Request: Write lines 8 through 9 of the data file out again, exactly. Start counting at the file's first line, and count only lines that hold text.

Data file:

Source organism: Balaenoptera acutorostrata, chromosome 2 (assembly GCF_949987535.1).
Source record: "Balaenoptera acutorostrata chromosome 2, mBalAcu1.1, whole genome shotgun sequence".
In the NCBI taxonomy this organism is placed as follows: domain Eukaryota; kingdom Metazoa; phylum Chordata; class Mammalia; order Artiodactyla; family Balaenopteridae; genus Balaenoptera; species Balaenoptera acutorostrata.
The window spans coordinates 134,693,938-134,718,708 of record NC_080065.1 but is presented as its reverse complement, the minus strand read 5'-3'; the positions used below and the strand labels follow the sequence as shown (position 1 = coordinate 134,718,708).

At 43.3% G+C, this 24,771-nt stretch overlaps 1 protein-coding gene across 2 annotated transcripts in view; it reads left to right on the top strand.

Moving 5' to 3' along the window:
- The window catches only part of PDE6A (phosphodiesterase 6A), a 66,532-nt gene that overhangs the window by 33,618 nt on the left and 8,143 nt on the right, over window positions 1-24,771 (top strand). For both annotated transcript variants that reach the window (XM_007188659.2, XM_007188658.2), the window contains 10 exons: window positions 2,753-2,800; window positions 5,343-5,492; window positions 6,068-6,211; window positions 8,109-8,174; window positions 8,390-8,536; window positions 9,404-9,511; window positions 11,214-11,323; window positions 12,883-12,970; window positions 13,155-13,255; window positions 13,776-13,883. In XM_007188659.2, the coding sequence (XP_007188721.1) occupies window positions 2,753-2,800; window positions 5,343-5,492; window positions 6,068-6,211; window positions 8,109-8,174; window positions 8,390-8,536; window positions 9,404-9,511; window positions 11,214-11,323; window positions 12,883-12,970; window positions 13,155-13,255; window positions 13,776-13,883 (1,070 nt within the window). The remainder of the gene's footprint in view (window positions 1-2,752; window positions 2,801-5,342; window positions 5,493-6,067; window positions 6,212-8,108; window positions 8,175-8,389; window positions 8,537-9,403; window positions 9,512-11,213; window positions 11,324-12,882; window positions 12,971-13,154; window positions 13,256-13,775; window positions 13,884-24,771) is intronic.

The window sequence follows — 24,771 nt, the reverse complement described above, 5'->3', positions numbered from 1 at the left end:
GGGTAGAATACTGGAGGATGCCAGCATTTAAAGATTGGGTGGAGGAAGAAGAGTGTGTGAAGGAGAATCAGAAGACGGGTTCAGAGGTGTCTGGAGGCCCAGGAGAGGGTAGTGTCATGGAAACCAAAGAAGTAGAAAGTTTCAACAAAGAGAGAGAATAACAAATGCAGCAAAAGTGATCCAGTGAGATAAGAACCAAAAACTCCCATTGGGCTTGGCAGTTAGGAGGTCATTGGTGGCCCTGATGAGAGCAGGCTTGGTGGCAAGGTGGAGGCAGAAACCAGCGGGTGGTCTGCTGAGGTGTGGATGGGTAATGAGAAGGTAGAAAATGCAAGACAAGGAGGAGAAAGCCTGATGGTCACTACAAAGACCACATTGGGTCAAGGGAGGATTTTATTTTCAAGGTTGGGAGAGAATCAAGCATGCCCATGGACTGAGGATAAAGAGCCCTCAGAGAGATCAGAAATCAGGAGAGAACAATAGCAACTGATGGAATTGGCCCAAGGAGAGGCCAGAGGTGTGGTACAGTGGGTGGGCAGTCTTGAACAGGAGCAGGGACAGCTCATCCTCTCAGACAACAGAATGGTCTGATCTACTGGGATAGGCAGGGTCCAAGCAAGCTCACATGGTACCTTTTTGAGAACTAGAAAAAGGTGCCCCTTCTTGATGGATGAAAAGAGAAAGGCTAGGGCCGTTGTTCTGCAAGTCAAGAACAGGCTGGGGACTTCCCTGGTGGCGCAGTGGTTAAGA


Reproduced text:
The window sequence follows — 24,771 nt, the reverse complement described above, 5'->3', positions numbered from 1 at the left end:
GGGTAGAATACTGGAGGATGCCAGCATTTAAAGATTGGGTGGAGGAAGAAGAGTGTGTGAAGGAGAATCAGAAGACGGGTTCAGAGGTGTCTGGAGGCCCAGGAGAGGGTAGTGTCATGGAAACCAAAGAAGTAGAAAGTTTCAACAAAGAGAGAGAATAACAAATGCAGCAAAAGTGATCCAGTGAGATAAGAACCAAAAACTCCCATTGGGCTTGGCAGTTAGGAGGTCATTGGTGGCCCTGATGAGAGCAGGCTTGGTGGCAAGGTGGAGGCAGAAACCAGCGGGTGGTCTGCTGAGGTGTGGATGGGTAATGAGAAGGTAGAAAATGCAAGACAAGGAGGAGAAAGCCTGATGGTCACTACAAAGACCACATTGGGTCAAGGGAGGATTTTATTTTCAAGGTTGGGAGAGAATCAAGCATGCCCATGGACTGAGGATAAAGAGCCCTCAGAGAGATCAGAAATCAGGAGAGAACAATAGCAACTGATGGAATTGGCCCAAGGAGAGGCCAGAGGTGTGGTACAGTGGGTGGGCAGTCTTGAACAGGAGCAGGGACAGCTCATCCTCTCAGACAACAGAATGGTCTGATCTACTGGGATAGGCAGGGTCCAAGCAAGCTCACATGGTACCTTTTTGAGAACTAGAAAAAGGTGCCCCTTCTTGATGGATGAAAAGAGAAAGGCTAGGGCCGTTGTTCTGCAAGTCAAGAACAGGCTGGGGACTTCCCTGGTGGCGCAGTGGTTAAGA